Civility and Graciousness

From the Blog of Phyllis G. Pollack.

       Recently, the Los Angeles County Bar Association started publishing an on-line monthly newsletter entitled “One Minute Negotiation Tip.” In its very first issue, (Vol. 1, No. 1), this newsletter sets out five basic principles of negotiation borrowed from Linda Bulmash’s column “Negotiate Like The Winners.” These tips emphasize civility and graciousness in dealing with others. They include:
   

         “1. Negotiation is not a contest. In other words getting as much as you can does not mean beating the other person. You seldom have so much leverage that they will agree to a deal that gives them nothing.

      2. WIIFM (What’s In It For Me?) Your counterpart is continually asking “What’s in it for me?” Never assume your counterpart knows what he or she has to gain from a settlement. Take time to not only find out what you want but spend time identifying what they want. Then make sure you spell out the benefits to them of your proposal.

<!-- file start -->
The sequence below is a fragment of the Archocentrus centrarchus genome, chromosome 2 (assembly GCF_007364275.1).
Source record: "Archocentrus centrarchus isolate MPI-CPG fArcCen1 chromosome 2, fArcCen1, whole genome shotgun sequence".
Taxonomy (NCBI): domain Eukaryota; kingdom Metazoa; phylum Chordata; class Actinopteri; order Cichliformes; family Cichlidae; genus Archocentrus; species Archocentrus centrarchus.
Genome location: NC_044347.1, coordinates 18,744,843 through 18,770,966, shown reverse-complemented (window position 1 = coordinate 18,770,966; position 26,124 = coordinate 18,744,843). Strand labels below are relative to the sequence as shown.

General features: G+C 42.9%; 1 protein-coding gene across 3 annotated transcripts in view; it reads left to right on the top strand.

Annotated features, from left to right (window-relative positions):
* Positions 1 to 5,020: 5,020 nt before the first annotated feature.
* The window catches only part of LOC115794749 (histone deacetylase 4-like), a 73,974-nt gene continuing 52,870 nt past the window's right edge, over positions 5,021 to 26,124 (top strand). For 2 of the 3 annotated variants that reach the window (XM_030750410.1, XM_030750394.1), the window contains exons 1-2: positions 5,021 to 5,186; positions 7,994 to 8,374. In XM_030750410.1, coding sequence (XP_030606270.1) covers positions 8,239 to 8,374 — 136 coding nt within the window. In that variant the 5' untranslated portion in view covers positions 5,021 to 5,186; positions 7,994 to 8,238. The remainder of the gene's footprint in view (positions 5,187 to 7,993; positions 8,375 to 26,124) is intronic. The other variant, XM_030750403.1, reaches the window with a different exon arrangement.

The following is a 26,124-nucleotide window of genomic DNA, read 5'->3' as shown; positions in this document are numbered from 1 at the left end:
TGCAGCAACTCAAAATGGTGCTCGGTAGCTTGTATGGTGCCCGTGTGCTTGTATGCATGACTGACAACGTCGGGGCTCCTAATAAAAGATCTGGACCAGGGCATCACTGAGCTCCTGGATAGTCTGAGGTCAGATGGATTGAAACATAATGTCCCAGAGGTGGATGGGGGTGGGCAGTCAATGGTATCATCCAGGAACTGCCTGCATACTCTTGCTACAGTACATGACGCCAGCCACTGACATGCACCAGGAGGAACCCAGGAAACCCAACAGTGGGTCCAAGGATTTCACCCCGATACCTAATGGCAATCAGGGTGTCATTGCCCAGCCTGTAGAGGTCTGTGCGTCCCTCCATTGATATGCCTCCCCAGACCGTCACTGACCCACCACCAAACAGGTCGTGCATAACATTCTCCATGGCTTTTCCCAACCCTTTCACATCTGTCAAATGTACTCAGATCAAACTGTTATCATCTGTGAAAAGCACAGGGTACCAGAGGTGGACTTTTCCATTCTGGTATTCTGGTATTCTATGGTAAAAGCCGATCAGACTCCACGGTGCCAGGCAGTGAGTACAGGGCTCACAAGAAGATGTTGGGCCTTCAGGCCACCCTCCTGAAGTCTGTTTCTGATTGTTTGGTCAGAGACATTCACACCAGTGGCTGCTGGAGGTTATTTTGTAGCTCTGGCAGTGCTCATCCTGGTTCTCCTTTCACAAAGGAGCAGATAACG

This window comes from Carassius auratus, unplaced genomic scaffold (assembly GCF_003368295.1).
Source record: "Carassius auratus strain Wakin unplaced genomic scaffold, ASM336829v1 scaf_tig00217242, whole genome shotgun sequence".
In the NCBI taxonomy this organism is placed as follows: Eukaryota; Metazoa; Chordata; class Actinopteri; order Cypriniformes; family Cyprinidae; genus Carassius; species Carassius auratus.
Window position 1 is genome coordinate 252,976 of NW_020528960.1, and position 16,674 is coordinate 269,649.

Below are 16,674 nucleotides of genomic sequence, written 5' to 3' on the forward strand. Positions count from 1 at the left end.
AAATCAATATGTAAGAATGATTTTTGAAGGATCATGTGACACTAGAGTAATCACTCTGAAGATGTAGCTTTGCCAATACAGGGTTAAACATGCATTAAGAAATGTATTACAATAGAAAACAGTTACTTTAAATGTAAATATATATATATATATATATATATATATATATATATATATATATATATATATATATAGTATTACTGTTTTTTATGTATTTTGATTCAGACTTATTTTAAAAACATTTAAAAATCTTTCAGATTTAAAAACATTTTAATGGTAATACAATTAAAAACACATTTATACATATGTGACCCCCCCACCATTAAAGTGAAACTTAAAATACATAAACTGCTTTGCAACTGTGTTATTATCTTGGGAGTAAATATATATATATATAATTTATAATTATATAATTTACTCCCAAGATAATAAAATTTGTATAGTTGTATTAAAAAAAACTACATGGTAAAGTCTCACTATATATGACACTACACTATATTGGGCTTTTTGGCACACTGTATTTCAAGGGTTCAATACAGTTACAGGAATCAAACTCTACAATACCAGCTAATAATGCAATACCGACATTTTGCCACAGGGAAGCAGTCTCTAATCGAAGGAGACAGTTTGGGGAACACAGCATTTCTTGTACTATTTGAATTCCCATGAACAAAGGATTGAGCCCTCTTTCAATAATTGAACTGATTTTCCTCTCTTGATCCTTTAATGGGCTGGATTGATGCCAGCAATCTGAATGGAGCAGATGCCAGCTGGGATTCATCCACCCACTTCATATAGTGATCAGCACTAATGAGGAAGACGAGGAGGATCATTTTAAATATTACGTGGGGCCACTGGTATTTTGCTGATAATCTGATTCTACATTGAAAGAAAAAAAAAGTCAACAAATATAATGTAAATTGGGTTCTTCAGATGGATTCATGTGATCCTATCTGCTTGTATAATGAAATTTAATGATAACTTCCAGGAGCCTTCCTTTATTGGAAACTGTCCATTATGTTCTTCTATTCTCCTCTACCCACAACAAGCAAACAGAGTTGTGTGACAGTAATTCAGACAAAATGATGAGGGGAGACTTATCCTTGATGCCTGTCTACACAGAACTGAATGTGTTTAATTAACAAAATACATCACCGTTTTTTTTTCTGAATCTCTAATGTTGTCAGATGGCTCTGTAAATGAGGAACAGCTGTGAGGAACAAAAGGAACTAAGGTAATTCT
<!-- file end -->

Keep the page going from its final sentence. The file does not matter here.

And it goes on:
3. Show respect for and acceptance of their position: Take the chip off your shoulder before starting the negotiation. Never attack another person’s ego and self-worth; if you do, they will be more resistant to even the most beneficial settlement terms.

      4. Be Persistent. No matter how great the differences, the final outcome often is not apparent until after extended discussions. Be persistent – – do not give up until you have examined all possibilities.

      5. Always consider “worth” analysis. “Cost/benefit” considerations are not the only driving force in a negotiation. Each issue in a negotiation has a different value/worth to each participant. You can often give your counterpart things that will satisfy their “worth” needs, without giving up an essential deal point for yourself. Examples of this could be that timing of payments would be “worth” enough to lower the demand.”

      Apply these tips during your next mediation, and chances are. . . the dispute will get resolved.
     

       . . . Just something to think about.

                        author

Phyllis Pollack

Phyllis Pollack with PGP Mediation uses a facilitative, interest-based approach. Her preferred mediation style is facilitative in the belief that the best and most durable resolutions are those achieved by the parties themselves. The parties generally know the business issues and priorities, personalities and obstacles to a successful resolution as… MORE >

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